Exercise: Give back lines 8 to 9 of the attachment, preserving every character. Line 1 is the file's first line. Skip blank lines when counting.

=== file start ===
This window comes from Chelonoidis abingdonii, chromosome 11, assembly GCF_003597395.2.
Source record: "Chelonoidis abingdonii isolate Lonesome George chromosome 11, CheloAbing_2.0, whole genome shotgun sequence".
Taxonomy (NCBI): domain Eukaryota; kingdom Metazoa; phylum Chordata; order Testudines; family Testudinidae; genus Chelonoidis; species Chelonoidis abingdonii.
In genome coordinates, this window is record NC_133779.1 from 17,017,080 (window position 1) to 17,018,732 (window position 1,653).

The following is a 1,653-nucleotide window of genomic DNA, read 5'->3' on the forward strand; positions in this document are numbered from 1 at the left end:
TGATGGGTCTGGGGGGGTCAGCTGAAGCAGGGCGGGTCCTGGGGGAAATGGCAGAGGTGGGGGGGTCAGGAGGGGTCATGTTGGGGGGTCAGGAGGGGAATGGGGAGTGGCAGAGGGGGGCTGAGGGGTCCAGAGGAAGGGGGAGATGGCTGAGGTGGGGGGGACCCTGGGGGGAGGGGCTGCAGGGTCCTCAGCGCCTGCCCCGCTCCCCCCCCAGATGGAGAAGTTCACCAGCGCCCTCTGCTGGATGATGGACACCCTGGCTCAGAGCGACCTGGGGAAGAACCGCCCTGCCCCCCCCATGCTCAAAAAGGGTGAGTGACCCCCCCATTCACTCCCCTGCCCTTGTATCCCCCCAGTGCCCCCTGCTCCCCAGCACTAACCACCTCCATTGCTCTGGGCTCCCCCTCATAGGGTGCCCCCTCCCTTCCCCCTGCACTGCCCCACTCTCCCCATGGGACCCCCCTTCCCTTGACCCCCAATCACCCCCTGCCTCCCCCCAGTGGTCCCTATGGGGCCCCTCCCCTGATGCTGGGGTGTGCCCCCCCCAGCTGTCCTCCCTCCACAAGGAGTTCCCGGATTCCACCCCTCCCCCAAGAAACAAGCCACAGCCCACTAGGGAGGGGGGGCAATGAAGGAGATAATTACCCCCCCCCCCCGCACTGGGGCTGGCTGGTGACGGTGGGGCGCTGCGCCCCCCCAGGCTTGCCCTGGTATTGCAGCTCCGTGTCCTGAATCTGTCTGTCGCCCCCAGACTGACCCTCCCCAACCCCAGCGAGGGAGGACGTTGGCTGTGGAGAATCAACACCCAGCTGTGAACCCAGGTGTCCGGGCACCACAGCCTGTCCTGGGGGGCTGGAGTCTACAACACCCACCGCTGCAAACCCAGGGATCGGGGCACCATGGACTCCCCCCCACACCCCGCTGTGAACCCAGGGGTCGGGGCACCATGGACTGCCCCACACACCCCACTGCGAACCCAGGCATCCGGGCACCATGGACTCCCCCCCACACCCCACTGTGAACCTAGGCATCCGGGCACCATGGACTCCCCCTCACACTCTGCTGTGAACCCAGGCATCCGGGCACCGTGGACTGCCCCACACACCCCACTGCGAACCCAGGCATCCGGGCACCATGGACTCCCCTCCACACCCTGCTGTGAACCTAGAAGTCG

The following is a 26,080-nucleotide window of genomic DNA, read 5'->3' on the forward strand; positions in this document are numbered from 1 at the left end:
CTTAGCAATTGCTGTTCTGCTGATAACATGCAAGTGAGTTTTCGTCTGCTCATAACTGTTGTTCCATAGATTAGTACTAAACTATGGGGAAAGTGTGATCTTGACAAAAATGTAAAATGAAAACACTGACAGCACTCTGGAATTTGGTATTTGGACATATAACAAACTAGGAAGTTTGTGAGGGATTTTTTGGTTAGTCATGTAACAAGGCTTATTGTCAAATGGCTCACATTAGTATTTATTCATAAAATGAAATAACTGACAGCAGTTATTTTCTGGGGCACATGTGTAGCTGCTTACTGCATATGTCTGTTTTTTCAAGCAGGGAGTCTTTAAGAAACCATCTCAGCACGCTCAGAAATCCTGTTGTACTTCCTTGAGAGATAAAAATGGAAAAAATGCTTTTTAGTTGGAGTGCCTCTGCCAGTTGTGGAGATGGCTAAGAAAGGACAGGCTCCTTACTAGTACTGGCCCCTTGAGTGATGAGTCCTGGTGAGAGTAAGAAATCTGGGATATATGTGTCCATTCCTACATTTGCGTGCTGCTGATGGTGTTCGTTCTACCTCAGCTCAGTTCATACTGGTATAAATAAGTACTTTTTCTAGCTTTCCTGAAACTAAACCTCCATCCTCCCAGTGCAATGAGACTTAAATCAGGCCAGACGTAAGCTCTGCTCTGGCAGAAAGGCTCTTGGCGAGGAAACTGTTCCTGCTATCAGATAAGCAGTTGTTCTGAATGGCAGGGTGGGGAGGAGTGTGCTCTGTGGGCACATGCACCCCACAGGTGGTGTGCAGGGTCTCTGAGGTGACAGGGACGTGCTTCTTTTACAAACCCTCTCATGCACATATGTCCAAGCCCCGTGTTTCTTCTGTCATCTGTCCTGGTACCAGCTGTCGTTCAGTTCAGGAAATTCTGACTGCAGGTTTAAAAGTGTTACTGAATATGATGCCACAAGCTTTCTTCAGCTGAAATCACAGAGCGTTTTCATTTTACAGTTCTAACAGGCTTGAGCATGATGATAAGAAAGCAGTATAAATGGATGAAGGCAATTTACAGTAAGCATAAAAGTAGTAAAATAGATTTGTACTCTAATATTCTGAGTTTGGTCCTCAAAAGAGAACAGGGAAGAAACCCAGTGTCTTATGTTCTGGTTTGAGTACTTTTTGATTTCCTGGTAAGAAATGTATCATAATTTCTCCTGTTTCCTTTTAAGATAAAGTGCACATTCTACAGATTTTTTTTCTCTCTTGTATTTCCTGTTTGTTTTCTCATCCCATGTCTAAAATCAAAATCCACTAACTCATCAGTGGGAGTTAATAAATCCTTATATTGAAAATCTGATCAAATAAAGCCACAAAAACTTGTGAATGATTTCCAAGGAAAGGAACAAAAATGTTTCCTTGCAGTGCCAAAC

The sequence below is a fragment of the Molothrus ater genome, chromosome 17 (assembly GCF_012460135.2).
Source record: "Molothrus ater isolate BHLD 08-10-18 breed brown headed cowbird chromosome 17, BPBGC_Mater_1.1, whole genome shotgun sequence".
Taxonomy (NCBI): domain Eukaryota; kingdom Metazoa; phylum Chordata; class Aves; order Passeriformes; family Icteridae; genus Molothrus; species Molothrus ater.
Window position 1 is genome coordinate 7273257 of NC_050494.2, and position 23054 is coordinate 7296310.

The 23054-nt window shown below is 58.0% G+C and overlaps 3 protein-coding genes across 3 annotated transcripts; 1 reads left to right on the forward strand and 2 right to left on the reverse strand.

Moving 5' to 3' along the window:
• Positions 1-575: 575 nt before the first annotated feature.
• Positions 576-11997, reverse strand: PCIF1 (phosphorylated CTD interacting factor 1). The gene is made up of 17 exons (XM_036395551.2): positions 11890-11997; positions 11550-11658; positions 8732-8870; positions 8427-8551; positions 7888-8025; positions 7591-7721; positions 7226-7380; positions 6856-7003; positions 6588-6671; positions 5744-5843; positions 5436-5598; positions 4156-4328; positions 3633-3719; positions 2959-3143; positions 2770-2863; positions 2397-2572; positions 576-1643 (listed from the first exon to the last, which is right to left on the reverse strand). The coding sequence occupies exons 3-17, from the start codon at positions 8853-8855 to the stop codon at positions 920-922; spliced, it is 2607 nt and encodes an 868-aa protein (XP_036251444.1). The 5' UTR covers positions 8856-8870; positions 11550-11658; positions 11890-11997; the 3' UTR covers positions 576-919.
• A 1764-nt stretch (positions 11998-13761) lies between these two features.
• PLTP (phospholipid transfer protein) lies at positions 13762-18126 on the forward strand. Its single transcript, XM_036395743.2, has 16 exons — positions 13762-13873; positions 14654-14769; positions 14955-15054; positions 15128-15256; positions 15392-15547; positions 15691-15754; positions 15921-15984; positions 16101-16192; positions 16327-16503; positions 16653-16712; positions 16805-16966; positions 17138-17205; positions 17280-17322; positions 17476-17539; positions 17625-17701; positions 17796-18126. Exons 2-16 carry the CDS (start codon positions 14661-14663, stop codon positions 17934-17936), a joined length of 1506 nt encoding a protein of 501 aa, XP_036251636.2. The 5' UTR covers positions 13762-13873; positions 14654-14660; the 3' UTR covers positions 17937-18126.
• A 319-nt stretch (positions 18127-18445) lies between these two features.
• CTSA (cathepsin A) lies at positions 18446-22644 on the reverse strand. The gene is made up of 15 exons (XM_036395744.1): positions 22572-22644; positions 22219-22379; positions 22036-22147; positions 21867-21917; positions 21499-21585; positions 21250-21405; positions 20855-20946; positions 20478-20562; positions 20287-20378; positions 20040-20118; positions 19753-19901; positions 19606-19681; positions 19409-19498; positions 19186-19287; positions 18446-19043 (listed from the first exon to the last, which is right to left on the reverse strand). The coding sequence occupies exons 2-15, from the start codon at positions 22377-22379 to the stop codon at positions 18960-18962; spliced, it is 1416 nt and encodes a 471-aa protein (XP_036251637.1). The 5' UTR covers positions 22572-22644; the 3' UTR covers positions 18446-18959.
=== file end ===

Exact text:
CTTAGCAATTGCTGTTCTGCTGATAACATGCAAGTGAGTTTTCGTCTGCTCATAACTGTTGTTCCATAGATTAGTACTAAACTATGGGGAAAGTGTGATCTTGACAAAAATGTAAAATGAAAACACTGACAGCACTCTGGAATTTGGTATTTGGACATATAACAAACTAGGAAGTTTGTGAGGGATTTTTTGGTTAGTCATGTAACAAGGCTTATTGTCAAATGGCTCACATTAGTATTTATTCATAAAATGAAATAACTGACAGCAGTTATTTTCTGGGGCACATGTGTAGCTGCTTACTGCATATGTCTGTTTTTTCAAGCAGGGAGTCTTTAAGAAACCATCTCAGCACGCTCAGAAATCCTGTTGTACTTCCTTGAGAGATAAAAATGGAAAAAATGCTTTTTAGTTGGAGTGCCTCTGCCAGTTGTGGAGATGGCTAAGAAAGGACAGGCTCCTTACTAGTACTGGCCCCTTGAGTGATGAGTCCTGGTGAGAGTAAGAAATCTGGGATATATGTGTCCATTCCTACATTTGCGTGCTGCTGATGGTGTTCGTTCTACCTCAGCTCAGTTCATACTGGTATAAATAAGTACTTTTTCTAGCTTTCCTGAAACTAAACCTCCATCCTCCCAGTGCAATGAGACTTAAATCAGGCCAGACGTAAGCTCTGCTCTGGCAGAAAGGCTCTTGGCGAGGAAACTGTTCCTGCTATCAGATAAGCAGTTGTTCTGAATGGCAGGGTGGGGAGGAGTGTGCTCTGTGGGCACATGCACCCCACAGGTGGTGTGCAGGGTCTCTGAGGTGACAGGGACGTGCTTCTTTTACAAACCCTCTCATGCACATATGTCCAAGCCCCGTGTTTCTTCTGTCATCTGTCCTGGTACCAGCTGTCGTTCAGTTCAGGAAATTCTGACTGCAGGTTTAAAAGTGTTACTGAATATGATGCCACAAGCTTTCTTCAGCTGAAATCACAGAGCGTTTTCATTTTACAGTTCTAACAGGCTTGAGCATGATGATAAGAAAGCAGTATAAATGGATGAAGGCAATTTACAGTAAGCATAAAAGTAGTAAAATAGATTTGTACTCTAATATTCTGAGTTTGGTCCTCAAAAGAGAACAGGGAAGAAACCCAGTGTCTTATGTTCTGGTTTGAGTACTTTTTGATTTCCTGGTAAGAAATGTATCATAATTTCTCCTGTTTCCTTTTAAGATAAAGTGCACATTCTACAGATTTTTTTTCTCTCTTGTATTTCCTGTTTGTTTTCTCATCCCATGTCTAAAATCAAAATCCACTAACTCATCAGTGGGAGTTAATAAATCCTTATATTGAAAATCTGATCAAATAAAGCCACAAAAACTTGTGAATGATTTCCAAGGAAAGGAACAAAAATGTTTCCTTGCAGTGCCAAAC

The sequence below is a fragment of the Molothrus ater genome, chromosome 17 (assembly GCF_012460135.2).